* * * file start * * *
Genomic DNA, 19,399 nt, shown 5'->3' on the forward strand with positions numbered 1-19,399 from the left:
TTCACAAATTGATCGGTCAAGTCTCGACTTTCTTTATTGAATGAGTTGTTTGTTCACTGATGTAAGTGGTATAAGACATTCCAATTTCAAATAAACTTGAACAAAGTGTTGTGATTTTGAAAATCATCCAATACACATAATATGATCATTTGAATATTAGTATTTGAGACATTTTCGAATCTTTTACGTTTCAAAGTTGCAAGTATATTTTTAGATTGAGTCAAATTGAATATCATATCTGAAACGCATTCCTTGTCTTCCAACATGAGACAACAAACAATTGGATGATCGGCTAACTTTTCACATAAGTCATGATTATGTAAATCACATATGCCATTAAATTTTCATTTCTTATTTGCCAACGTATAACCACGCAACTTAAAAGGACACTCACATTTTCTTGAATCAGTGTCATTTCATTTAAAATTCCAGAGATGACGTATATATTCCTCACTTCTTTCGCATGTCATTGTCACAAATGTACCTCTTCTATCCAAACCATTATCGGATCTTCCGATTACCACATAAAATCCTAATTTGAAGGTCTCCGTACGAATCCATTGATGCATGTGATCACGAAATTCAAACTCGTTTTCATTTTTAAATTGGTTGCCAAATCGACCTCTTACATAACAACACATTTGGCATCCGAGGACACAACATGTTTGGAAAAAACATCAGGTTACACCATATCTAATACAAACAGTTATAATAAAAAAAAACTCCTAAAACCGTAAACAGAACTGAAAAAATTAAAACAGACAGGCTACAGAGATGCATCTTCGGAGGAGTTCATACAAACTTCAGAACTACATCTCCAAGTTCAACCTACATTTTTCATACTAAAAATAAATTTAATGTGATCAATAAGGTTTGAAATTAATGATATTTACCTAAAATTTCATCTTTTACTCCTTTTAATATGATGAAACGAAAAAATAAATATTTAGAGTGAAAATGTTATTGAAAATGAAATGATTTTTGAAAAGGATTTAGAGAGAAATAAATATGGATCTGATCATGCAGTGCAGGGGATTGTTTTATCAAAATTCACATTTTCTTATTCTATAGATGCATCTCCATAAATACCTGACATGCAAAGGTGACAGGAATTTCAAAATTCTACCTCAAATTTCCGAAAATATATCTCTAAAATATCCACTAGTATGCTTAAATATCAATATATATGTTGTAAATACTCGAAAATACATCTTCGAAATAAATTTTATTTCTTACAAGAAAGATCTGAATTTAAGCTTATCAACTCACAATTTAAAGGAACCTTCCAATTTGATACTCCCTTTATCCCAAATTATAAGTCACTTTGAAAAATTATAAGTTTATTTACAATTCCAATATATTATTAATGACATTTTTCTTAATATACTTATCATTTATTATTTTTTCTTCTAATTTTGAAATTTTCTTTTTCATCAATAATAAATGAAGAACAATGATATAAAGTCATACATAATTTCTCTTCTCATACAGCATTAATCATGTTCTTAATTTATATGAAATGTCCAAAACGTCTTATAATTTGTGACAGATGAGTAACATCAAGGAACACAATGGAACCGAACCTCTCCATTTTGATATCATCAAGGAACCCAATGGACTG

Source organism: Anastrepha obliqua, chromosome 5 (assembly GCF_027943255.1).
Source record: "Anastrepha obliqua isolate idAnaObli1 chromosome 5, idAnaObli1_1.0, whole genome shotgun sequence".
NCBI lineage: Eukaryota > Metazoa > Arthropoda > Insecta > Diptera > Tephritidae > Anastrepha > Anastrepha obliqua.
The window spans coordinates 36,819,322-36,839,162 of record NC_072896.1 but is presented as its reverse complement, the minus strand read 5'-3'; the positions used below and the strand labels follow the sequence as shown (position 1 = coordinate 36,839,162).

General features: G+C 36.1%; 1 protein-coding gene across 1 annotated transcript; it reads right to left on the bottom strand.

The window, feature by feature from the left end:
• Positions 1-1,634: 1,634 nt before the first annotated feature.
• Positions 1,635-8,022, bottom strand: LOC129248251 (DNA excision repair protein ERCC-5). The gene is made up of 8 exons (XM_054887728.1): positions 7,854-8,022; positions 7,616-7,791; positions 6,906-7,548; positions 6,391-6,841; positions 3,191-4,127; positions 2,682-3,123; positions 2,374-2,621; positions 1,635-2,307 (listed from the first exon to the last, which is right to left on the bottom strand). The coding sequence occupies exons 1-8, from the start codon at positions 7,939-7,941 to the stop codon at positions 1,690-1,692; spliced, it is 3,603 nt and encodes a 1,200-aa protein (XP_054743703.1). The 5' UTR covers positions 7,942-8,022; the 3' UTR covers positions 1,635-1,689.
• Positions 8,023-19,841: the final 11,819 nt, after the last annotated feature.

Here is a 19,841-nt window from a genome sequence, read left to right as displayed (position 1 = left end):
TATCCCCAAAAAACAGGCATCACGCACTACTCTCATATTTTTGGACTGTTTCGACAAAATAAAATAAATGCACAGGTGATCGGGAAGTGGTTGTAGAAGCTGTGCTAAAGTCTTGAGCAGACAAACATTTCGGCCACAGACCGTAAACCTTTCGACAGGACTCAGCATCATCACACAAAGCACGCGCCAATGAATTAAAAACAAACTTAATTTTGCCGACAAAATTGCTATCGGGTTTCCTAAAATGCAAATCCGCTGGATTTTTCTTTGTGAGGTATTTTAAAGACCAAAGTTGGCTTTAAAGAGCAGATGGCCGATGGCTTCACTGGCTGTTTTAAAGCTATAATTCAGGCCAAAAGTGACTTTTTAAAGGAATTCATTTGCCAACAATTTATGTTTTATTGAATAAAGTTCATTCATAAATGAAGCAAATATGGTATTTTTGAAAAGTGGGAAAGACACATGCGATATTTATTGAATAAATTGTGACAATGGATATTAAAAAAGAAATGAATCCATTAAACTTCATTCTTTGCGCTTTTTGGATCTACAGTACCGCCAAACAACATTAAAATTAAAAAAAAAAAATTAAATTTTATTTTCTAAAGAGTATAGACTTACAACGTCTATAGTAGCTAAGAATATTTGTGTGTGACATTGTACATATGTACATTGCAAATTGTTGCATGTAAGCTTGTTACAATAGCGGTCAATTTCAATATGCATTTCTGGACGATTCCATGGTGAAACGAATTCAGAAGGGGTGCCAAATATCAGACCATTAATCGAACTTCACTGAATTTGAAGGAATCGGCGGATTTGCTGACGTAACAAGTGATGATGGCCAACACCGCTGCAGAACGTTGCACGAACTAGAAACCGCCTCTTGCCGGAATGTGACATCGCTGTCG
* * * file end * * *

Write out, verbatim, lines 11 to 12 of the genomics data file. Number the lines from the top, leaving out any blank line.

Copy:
• Positions 8,023-19,841: the final 11,819 nt, after the last annotated feature.

Here is a 19,841-nt window from a genome sequence, read left to right as displayed (position 1 = left end):